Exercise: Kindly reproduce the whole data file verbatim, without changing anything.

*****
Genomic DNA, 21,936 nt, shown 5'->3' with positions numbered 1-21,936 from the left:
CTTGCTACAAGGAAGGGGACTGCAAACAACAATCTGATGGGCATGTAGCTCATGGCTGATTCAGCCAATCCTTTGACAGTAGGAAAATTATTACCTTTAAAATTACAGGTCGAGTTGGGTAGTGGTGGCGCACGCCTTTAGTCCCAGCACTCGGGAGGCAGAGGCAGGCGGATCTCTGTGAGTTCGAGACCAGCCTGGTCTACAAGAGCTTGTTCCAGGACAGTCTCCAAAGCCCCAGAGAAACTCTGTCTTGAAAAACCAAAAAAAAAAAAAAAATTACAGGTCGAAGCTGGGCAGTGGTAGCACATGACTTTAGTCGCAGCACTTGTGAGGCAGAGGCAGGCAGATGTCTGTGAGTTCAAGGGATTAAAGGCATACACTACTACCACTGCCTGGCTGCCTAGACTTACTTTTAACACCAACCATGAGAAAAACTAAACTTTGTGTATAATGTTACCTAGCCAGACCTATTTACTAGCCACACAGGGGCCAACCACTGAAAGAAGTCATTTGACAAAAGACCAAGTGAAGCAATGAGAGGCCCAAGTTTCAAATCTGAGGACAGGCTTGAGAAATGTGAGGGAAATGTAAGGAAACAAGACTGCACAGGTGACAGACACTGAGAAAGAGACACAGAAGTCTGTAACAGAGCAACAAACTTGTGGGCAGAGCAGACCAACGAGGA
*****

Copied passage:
Genomic DNA, 21,936 nt, shown 5'->3' with positions numbered 1-21,936 from the left:
CTTGCTACAAGGAAGGGGACTGCAAACAACAATCTGATGGGCATGTAGCTCATGGCTGATTCAGCCAATCCTTTGACAGTAGGAAAATTATTACCTTTAAAATTACAGGTCGAGTTGGGTAGTGGTGGCGCACGCCTTTAGTCCCAGCACTCGGGAGGCAGAGGCAGGCGGATCTCTGTGAGTTCGAGACCAGCCTGGTCTACAAGAGCTTGTTCCAGGACAGTCTCCAAAGCCCCAGAGAAACTCTGTCTTGAAAAACCAAAAAAAAAAAAAAAATTACAGGTCGAAGCTGGGCAGTGGTAGCACATGACTTTAGTCGCAGCACTTGTGAGGCAGAGGCAGGCAGATGTCTGTGAGTTCAAGGGATTAAAGGCATACACTACTACCACTGCCTGGCTGCCTAGACTTACTTTTAACACCAACCATGAGAAAAACTAAACTTTGTGTATAATGTTACCTAGCCAGACCTATTTACTAGCCACACAGGGGCCAACCACTGAAAGAAGTCATTTGACAAAAGACCAAGTGAAGCAATGAGAGGCCCAAGTTTCAAATCTGAGGACAGGCTTGAGAAATGTGAGGGAAATGTAAGGAAACAAGACTGCACAGGTGACAGACACTGAGAAAGAGACACAGAAGTCTGTAACAGAGCAACAAACTTGTGGGCAGAGCAGACCAACGAGGA